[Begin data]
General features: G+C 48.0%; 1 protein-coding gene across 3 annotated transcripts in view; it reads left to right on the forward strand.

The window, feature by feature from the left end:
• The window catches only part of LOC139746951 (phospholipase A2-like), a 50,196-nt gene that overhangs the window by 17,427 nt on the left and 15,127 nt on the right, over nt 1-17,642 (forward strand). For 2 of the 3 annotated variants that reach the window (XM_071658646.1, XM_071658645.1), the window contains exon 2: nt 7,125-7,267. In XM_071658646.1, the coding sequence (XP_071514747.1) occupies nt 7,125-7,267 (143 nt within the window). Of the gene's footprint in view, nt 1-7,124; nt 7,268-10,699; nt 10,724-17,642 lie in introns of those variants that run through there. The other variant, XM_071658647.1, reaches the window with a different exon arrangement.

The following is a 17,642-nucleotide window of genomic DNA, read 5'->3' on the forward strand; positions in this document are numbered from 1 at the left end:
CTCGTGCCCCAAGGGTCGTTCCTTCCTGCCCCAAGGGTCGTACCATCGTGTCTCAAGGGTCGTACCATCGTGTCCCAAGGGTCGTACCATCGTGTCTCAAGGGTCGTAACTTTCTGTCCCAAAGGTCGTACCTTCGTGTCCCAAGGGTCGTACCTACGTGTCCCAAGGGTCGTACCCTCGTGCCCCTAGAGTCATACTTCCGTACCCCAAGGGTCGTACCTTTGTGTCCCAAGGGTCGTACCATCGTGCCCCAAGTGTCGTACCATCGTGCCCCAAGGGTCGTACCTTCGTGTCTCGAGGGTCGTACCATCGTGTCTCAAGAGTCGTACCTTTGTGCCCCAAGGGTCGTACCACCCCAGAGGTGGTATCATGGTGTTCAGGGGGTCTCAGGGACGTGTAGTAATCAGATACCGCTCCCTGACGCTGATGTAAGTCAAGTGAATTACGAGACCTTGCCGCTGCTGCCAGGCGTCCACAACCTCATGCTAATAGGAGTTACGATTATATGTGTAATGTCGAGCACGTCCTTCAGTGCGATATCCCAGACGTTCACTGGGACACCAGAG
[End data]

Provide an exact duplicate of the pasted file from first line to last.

General features: G+C 48.0%; 1 protein-coding gene across 3 annotated transcripts in view; it reads left to right on the forward strand.

The window, feature by feature from the left end:
• The window catches only part of LOC139746951 (phospholipase A2-like), a 50,196-nt gene that overhangs the window by 17,427 nt on the left and 15,127 nt on the right, over nt 1-17,642 (forward strand). For 2 of the 3 annotated variants that reach the window (XM_071658646.1, XM_071658645.1), the window contains exon 2: nt 7,125-7,267. In XM_071658646.1, the coding sequence (XP_071514747.1) occupies nt 7,125-7,267 (143 nt within the window). Of the gene's footprint in view, nt 1-7,124; nt 7,268-10,699; nt 10,724-17,642 lie in introns of those variants that run through there. The other variant, XM_071658647.1, reaches the window with a different exon arrangement.

The following is a 17,642-nucleotide window of genomic DNA, read 5'->3' on the forward strand; positions in this document are numbered from 1 at the left end:
CTCGTGCCCCAAGGGTCGTTCCTTCCTGCCCCAAGGGTCGTACCATCGTGTCTCAAGGGTCGTACCATCGTGTCCCAAGGGTCGTACCATCGTGTCTCAAGGGTCGTAACTTTCTGTCCCAAAGGTCGTACCTTCGTGTCCCAAGGGTCGTACCTACGTGTCCCAAGGGTCGTACCCTCGTGCCCCTAGAGTCATACTTCCGTACCCCAAGGGTCGTACCTTTGTGTCCCAAGGGTCGTACCATCGTGCCCCAAGTGTCGTACCATCGTGCCCCAAGGGTCGTACCTTCGTGTCTCGAGGGTCGTACCATCGTGTCTCAAGAGTCGTACCTTTGTGCCCCAAGGGTCGTACCACCCCAGAGGTGGTATCATGGTGTTCAGGGGGTCTCAGGGACGTGTAGTAATCAGATACCGCTCCCTGACGCTGATGTAAGTCAAGTGAATTACGAGACCTTGCCGCTGCTGCCAGGCGTCCACAACCTCATGCTAATAGGAGTTACGATTATATGTGTAATGTCGAGCACGTCCTTCAGTGCGATATCCCAGACGTTCACTGGGACACCAGAG